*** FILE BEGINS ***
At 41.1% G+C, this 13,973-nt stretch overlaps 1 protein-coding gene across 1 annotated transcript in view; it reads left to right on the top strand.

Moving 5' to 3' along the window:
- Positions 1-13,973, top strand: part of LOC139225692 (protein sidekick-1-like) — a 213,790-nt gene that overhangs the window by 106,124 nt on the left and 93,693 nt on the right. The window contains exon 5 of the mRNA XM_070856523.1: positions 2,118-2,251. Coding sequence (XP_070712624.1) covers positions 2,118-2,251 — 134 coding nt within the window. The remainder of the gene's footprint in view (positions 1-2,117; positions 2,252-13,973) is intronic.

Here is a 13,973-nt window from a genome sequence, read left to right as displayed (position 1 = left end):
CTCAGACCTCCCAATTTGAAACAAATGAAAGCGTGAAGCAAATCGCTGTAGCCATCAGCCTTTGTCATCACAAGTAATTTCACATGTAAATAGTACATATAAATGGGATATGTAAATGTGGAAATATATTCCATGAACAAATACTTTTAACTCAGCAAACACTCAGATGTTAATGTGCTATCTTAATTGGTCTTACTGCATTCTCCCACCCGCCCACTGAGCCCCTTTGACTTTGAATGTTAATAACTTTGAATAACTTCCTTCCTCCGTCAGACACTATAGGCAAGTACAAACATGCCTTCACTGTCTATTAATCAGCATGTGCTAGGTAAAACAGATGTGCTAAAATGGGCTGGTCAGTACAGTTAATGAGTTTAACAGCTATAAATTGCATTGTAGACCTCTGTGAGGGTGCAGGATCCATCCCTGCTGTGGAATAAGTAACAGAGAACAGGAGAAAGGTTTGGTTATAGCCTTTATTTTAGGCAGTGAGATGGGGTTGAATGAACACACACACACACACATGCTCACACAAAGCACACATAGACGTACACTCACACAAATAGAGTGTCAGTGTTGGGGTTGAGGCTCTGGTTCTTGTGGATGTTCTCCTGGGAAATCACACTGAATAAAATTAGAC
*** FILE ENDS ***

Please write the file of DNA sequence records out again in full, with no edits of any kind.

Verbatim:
At 41.1% G+C, this 13,973-nt stretch overlaps 1 protein-coding gene across 1 annotated transcript in view; it reads left to right on the top strand.

Moving 5' to 3' along the window:
- Positions 1-13,973, top strand: part of LOC139225692 (protein sidekick-1-like) — a 213,790-nt gene that overhangs the window by 106,124 nt on the left and 93,693 nt on the right. The window contains exon 5 of the mRNA XM_070856523.1: positions 2,118-2,251. Coding sequence (XP_070712624.1) covers positions 2,118-2,251 — 134 coding nt within the window. The remainder of the gene's footprint in view (positions 1-2,117; positions 2,252-13,973) is intronic.

Here is a 13,973-nt window from a genome sequence, read left to right as displayed (position 1 = left end):
CTCAGACCTCCCAATTTGAAACAAATGAAAGCGTGAAGCAAATCGCTGTAGCCATCAGCCTTTGTCATCACAAGTAATTTCACATGTAAATAGTACATATAAATGGGATATGTAAATGTGGAAATATATTCCATGAACAAATACTTTTAACTCAGCAAACACTCAGATGTTAATGTGCTATCTTAATTGGTCTTACTGCATTCTCCCACCCGCCCACTGAGCCCCTTTGACTTTGAATGTTAATAACTTTGAATAACTTCCTTCCTCCGTCAGACACTATAGGCAAGTACAAACATGCCTTCACTGTCTATTAATCAGCATGTGCTAGGTAAAACAGATGTGCTAAAATGGGCTGGTCAGTACAGTTAATGAGTTTAACAGCTATAAATTGCATTGTAGACCTCTGTGAGGGTGCAGGATCCATCCCTGCTGTGGAATAAGTAACAGAGAACAGGAGAAAGGTTTGGTTATAGCCTTTATTTTAGGCAGTGAGATGGGGTTGAATGAACACACACACACACACATGCTCACACAAAGCACACATAGACGTACACTCACACAAATAGAGTGTCAGTGTTGGGGTTGAGGCTCTGGTTCTTGTGGATGTTCTCCTGGGAAATCACACTGAATAAAATTAGAC